• Debbie Corum

May I Have This Dance


It was just after sunrise when I opened the side garage door to go about my routine wildlife feeding. I love how the early-morning sun casts its soft glow over God’s beautiful creation. Everything is so peaceful, so undisturbed. It’s one of the many perks to country living.

There were two grown deer about a stone’s throw from me. Females would be my guess, unless our male decided to finally part with his antlers. My entrance onto their tranquil scene put them on red alert. Heads were up, noses in the air. One careless move on my part, and they’d bolt. They say horses are notorious for two things—fright and flight. They got that from deer.

Anyway, so there I was, empty bucket in hand, silhouetted in the light from the door, staring down two deer. If this conjures up mouthwatering deer steaks and stews, perhaps this blog isn’t for you. Don’t get me wrong, I’m no deer hugger. But at our house we don’t eat family members. That’s just the way it is.

I decided to make my way, as unobtrusively as possible, to the corn bin beside the driveway to fill my bucket. They’d no doubt come back as soon as the coast was clear.

When I turned back, to my surprise they were still there—two very striking, stone-like statues standing in our yard. “Hello there,” I said in my kindliest, I-mean-you-no-harm tone. I took my first steps forward.

Stare, stare, stare.

“How are you this fine morning?” I asked, inching forward.

A front leg twitched. A body shifted ever-so-slightly.

Deciding that I’d best get to throwing my love offering before they skedaddled out of there, I took a step and gently tossed a handful of corn, took another step and tossed. All the while carrying on a friendly, one-sided conversation with my hypnotized friends. I never tire of mingling with such elusive, exquisitely graceful creatures. I’ve wooed and courted them enough times with my step, toss routine, it’s become like a dance. Our dance.

I am still under round-eyed observation. But they’ve not moved. What is it about me that transfixes them so? Is it paralyzing fear? Curiosity? Fascination? Perhaps we’ve finally progressed into a friendship of sorts. I am ever hopeful.

Step, toss, step, toss, step, toss . . . I realized I was holding my breath. Breathe! How wonderfully wild and gentle these two looked. How on edge. It was probably best not to press my good fortune. There would be another day, another opportunity to find favor and perhaps enter their inner sanctum. I stopped less than a car’s length from the first deer, gave one last toss, one last up-close, wistful look and turned back to the garage.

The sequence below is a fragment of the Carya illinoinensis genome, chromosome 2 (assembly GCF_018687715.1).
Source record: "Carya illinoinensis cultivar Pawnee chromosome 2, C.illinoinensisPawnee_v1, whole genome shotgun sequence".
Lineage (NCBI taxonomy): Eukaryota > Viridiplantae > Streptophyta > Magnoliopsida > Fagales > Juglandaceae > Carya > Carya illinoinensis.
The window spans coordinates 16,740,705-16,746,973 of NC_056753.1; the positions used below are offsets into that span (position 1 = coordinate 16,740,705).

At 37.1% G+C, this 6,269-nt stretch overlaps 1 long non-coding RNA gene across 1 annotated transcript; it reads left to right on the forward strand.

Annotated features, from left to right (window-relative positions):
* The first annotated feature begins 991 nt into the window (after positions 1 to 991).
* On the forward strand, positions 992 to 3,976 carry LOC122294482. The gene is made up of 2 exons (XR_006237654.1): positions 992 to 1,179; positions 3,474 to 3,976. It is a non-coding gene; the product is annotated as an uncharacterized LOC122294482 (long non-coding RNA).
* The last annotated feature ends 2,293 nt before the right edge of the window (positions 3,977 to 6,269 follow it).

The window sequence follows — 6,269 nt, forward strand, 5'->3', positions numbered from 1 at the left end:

They were still standing stock-still where I left them when I reached the door. I smiled and went inside.

A quick peek through the kitchen window showed no ill-effects from our chance encounter. They were leisurely eating away. I consider this progress. Yet, what a fragile relationship it is that we have. If only they understood how much I adore them. How I long for their trust and friendship. I mean them no harm; I am for them, not against them.

Then it occurred to me that there have been times in my walk with the Lord when I likened Him to those guarded deer. Especially in my early years. Ours was a fragile, walking-on-eggshells relationship back then. One wrong move on my part, and I was certain He’d leave. I watched my P’s and Q’s lest I offend. Was convinced that He was measuring my performance, keeping track of me with scrutinizing eye, looking for even the slightest mess up so He could call it quits.

Oh, the energy I spent, holding out my little love offerings, hoping to persuade Him to love me and stay with me despite my failings. I was actually surprised the day someone told me, “The Lord wants you to know He really likes you”. Did they say ‘likes me’ as in . . . likes? I couldn’t imagine something so wonderful. Sure, God loves the world, but that wasn’t the same. Likes makes me think He might actually be fond of me, enjoy my company. That truth finally found its way into my heart and took root.

This is no fickle relationship we’ve entered into. Jesus is in this for life. And so are we. “May I have this dance for the rest of your life . . .” is His love song to us (song by Karen Farrell). We must move past the courtship stage where we’re constantly trying to make a good impression on Him. In all of our pursuit of God—reaching for excellence of soul, for surrendered will, for purity of heart—we need to keep in mind that He was the one who loved us and drew us in the first place, and it’s His love that sustains us. He’s the one who said, And I, if I be lifted up from the earth, will draw all men to myself and Behold Me, Behold Me (John 12:32; Isaiah 65:1). We weren't the seekers and pursuers. While we were yet sinners, Christ died for us. When we were enemies, we were reconciled to God by the death of his Son . . . How much more [certain], now . . . we shall be (daily) saved through His [resurrection] life (Romans 5:8, 10).

He will not shy away like those deer when we don’t get things exactly right. We have found favor with Him. We’ve entered His inner sanctum. He not only likes us, He adores us. We are in the dance—our dance with Him. And with Him in the lead, those difficult and at times complex dance steps we will indeed learn because He is for us, not against us.



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